Worldwide, cybercriminals rake in at least $1.5 trillion every year — an amount equal to Russia’s gross domestic product (GDP), according to research by Dr. Michael McGuire, senior lecturer in criminology at Surrey University and commissioned by security firm Bromium. In fact, if cybercrime were a country, it would have the 13th highest GDP in the world.
McGuire’s revenue figure includes estimated earnings of $860 billion from illicit or illegal online markets, $500 billion from intellectual property theft, $160 billion from data trading, $1.6 billion from crimeware-as-a-service, and $1 billion from ransomware. The research presents evidence that cybercrime revenues often exceed those of legitimate small to midrange companies.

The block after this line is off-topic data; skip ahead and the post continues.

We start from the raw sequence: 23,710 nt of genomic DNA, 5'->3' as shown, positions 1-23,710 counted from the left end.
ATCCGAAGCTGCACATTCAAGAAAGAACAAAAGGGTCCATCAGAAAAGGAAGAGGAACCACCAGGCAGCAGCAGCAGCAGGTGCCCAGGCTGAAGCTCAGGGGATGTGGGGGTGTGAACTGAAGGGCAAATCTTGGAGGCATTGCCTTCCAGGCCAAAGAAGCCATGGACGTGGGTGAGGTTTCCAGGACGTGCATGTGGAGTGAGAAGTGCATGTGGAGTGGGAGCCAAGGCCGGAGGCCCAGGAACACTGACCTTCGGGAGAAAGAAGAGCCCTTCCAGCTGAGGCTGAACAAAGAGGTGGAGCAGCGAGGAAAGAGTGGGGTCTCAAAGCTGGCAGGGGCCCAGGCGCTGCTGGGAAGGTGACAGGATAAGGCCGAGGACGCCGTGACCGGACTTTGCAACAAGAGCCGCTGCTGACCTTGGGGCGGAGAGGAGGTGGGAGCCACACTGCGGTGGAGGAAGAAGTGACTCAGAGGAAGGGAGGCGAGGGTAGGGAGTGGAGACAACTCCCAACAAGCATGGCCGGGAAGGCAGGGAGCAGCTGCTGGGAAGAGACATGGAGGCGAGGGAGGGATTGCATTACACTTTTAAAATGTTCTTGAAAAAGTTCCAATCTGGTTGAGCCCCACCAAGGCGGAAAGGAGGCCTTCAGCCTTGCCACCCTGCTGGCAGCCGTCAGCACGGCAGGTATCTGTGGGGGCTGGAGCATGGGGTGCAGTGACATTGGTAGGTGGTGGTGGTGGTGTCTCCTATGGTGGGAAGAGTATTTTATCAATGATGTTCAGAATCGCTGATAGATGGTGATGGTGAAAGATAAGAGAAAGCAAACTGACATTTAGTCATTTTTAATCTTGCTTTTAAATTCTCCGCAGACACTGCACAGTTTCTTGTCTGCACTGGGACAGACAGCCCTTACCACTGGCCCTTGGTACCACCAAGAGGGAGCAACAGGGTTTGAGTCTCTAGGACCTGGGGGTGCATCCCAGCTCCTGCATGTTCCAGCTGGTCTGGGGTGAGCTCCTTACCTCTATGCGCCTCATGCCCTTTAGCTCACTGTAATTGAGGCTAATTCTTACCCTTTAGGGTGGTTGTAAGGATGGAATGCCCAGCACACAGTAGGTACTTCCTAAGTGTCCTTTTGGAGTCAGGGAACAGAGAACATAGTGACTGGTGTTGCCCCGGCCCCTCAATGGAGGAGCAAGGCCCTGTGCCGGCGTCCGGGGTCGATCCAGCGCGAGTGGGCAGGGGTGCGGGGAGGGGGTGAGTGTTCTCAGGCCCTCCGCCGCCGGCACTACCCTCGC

Cybercrime is now a profitable underground economy. The fabled “darknet” provides the platform for transactions, the place where demand meets supply. The evolving cybercrime-as-a-service model offers everything from distributed denial-of-service attacks and malware to shiploads of stolen data sets on demand. Today, engaging in cybercrime is as simple as legitimate e-commerce.
According to the report, whether it’s through hacking companies to steal users or personal data, distribute malware, flog illegal goods and services, establish fake shopfronts to launder money, or simply connect buyers and sellers, cybercriminals are clearly adept at leveraging existing platforms for commercial gain.
Read more: Dark Reading